People have been drinking alcohol for millennia. But there’s still a lot of misinformation about alcohol and alcohol use disorder.
It’s common for people to have a casual relationship with alcohol. However, this attitude may contribute to many myths about alcohol and alcohol use disorder.
Alcohol use disorder is a complex medical condition affecting the brain. It involves an inability to control your alcohol consumption, regardless of its negative effect on your life or health.
The traditional treatment approach for alcohol use disorder typically involves cutting out alcohol completely, including:
- talk therapy
- support groups
You may have heard myths about alcohol and alcohol use disorder presented as facts. While some myths might be more harmful than others, it’s essential to understand the realities of alcohol and alcohol use disorder.
Myth: Giving minors alcohol under supervision is responsible
A common myth around teens and young adults is that it’s more responsible to give minors alcoholic drinks with adult supervision. This myth is based on the idea that kids will drink anyway, so they might as well be in the presence of a responsible adult.
This is false, and research suggests the opposite.
An Australian longitudinal
A 2015 study involving 561 students found that children who drank alcohol before sixth grade were more likely to abuse alcohol when they reached ninth grade.
The same study also notes that most students reported taking their first sip of alcohol at home, usually given to them by a parent.
Myth: Occasional drinkers don’t have alcohol problems
Alcohol use disorder isn’t the only alcohol-related condition that could cause harm.
Binge drinking, for example, doesn’t involve physical alcohol dependence. Still, it can be
People who binge drink may only occasionally drink in excess. And while they may not necessarily have alcohol use disorder, regular binge drinking could lead to developing alcohol use disorder.
Myth: You can ‘sober up’ quickly
Many people may believe the myth that loading up on bread, heavy foods, or even drinking coffee will lower your blood alcohol level. The truth is that time passing is the only way for alcohol to wear off.
Alcohol can affect people differently. How quickly your body metabolizes alcohol can depend on:
- the last time you ate
- how fast you drank the alcohol
- how much you drank
- how healthy your liver is
Myth: Alcohol makes sex better
Even though alcohol can lower your inhibitions, it’s also considered a depressant. This means that alcohol can reduce sex drive and impact a person’s ability to maintain an erection.
There’s also a direct
Myth: It’s OK to drink and drive after only a few drinks
In most of the United States, your blood alcohol content (BAC) must be under 0.08% for you to legally drive.
Depending on how you metabolize alcohol, your BAC can reach this level after only one drink.
Myth: Older people don’t develop alcohol use disorder
People can develop alcohol use disorder at any age. Not everyone who starts drinking at a young age will necessarily develop the condition.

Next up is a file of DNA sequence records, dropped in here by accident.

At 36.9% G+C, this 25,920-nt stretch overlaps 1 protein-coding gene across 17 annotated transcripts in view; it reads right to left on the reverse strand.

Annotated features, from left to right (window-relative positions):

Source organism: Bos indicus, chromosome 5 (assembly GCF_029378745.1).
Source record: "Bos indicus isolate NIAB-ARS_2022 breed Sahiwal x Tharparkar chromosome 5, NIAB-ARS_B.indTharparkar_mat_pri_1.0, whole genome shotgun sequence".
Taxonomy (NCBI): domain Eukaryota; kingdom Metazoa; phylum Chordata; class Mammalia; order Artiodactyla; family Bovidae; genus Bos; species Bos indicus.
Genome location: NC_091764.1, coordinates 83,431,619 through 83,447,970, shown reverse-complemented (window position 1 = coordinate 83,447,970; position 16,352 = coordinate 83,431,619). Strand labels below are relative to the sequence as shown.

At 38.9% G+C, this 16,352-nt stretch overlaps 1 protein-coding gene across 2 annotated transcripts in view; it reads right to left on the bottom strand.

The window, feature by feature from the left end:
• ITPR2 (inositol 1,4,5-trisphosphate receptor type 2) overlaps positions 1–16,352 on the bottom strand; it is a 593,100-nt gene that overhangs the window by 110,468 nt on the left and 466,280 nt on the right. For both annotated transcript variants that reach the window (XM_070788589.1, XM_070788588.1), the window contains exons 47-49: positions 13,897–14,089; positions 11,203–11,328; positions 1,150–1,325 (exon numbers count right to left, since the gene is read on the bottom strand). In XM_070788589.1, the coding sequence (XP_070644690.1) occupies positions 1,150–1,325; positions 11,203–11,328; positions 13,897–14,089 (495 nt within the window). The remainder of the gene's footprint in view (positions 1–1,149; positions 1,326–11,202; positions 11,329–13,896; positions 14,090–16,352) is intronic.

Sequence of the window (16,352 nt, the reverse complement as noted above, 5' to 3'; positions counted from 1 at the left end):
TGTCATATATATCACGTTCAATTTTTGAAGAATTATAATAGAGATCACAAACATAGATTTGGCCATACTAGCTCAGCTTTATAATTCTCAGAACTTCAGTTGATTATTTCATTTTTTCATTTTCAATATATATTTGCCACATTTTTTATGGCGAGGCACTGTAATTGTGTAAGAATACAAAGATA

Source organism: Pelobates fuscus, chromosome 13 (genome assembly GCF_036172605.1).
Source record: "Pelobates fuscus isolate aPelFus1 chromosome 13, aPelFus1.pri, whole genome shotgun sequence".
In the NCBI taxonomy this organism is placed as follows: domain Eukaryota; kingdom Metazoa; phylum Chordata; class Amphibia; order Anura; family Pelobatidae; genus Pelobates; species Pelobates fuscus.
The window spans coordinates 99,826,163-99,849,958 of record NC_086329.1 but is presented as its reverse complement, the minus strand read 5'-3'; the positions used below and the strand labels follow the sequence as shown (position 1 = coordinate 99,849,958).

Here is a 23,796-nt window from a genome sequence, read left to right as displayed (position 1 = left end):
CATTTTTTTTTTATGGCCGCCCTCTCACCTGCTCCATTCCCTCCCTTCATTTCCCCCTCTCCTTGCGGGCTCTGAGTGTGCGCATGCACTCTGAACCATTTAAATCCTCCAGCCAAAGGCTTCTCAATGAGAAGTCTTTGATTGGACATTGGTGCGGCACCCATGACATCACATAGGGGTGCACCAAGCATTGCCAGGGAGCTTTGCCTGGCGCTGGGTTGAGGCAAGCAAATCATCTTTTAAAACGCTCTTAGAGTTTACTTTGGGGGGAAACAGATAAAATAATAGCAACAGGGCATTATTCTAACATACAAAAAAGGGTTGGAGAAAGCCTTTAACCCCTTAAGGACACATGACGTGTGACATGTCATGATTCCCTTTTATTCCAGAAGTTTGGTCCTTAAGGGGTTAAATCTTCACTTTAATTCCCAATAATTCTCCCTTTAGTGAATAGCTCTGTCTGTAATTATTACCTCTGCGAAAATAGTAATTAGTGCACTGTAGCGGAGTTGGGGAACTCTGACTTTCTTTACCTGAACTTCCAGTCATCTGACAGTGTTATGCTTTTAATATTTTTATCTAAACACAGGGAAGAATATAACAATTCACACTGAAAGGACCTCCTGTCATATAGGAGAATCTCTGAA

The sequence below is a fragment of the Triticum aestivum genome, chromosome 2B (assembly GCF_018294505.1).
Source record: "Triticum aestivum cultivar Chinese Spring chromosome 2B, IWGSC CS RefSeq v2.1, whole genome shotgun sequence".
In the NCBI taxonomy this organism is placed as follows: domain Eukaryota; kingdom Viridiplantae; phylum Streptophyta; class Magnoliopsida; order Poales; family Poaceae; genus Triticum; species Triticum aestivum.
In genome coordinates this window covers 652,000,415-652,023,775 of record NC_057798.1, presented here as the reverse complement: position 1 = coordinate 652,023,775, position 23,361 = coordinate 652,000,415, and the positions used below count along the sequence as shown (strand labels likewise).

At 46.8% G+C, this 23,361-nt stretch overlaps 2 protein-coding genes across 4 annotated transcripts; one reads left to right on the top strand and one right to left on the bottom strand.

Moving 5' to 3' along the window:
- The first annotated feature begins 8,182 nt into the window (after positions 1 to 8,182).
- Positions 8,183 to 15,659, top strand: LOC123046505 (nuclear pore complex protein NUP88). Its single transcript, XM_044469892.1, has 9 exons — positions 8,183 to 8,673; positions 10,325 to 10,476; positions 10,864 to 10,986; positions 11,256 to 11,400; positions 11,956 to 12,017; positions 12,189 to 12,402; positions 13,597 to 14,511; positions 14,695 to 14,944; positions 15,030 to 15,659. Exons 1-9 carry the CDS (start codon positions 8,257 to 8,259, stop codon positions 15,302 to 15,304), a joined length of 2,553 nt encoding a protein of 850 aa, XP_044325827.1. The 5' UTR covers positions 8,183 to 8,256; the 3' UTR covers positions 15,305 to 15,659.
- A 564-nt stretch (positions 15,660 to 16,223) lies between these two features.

As you age, you may be
Myth: You can drink and remain in control
You don’t necessarily need to be drunk for alcohol to affect your decision making abilities. And when your ability to make decisions is impaired, you’re no longer in control.
Myth: Drinking can help with chronic pain
You may think that drinking can help alleviate pain, but
And if you’re taking medication for your pain, there could be drug interaction risks. Taking acetaminophen with alcohol, for instance, increases your risk of liver failure.
Myth: People with alcohol use disorder usually have fewer life resources
Anyone can develop alcohol use disorder, regardless of personal circumstances such as:
- socioeconomic status
People with higher socioeconomic status may be more likely even to drink more than people from under-resourced communities.
Myth: A person with strong willpower is less likely to develop alcohol use disorder
Alcohol use disorder has nothing to do with willpower. You’re not weak or less than if you have this condition.
Alcohol use disorder is a medical condition that cannot be overcome with willpower alone. However, willpower can be a strong tool for those in recovery from substance use disorder.
Myth: You can still occasionally drink while in recovery
One nontraditional form of treatment for alcohol use disorder is
However, there’s limited research showing the efficacy of this form of treatment.
Critics of moderation management note that this form of treatment may encourage denial in people with alcohol use disorder, which may delay seeking more effective treatment.
Whether you’re living with alcohol use disorder or know someone who is, some suggestions for supportive resources include:
If you think you may have alcohol use disorder or a related problem, such as binge drinking, you’re not alone.
People may often avoid seeking treatment because of the stigma associated with these conditions. However, treatment is within reach.
When you find the right tools and support for you, it’s possible to recover from alcohol use disorder. For ways to seek support, you can visit Psych Central’s guide to mental health help.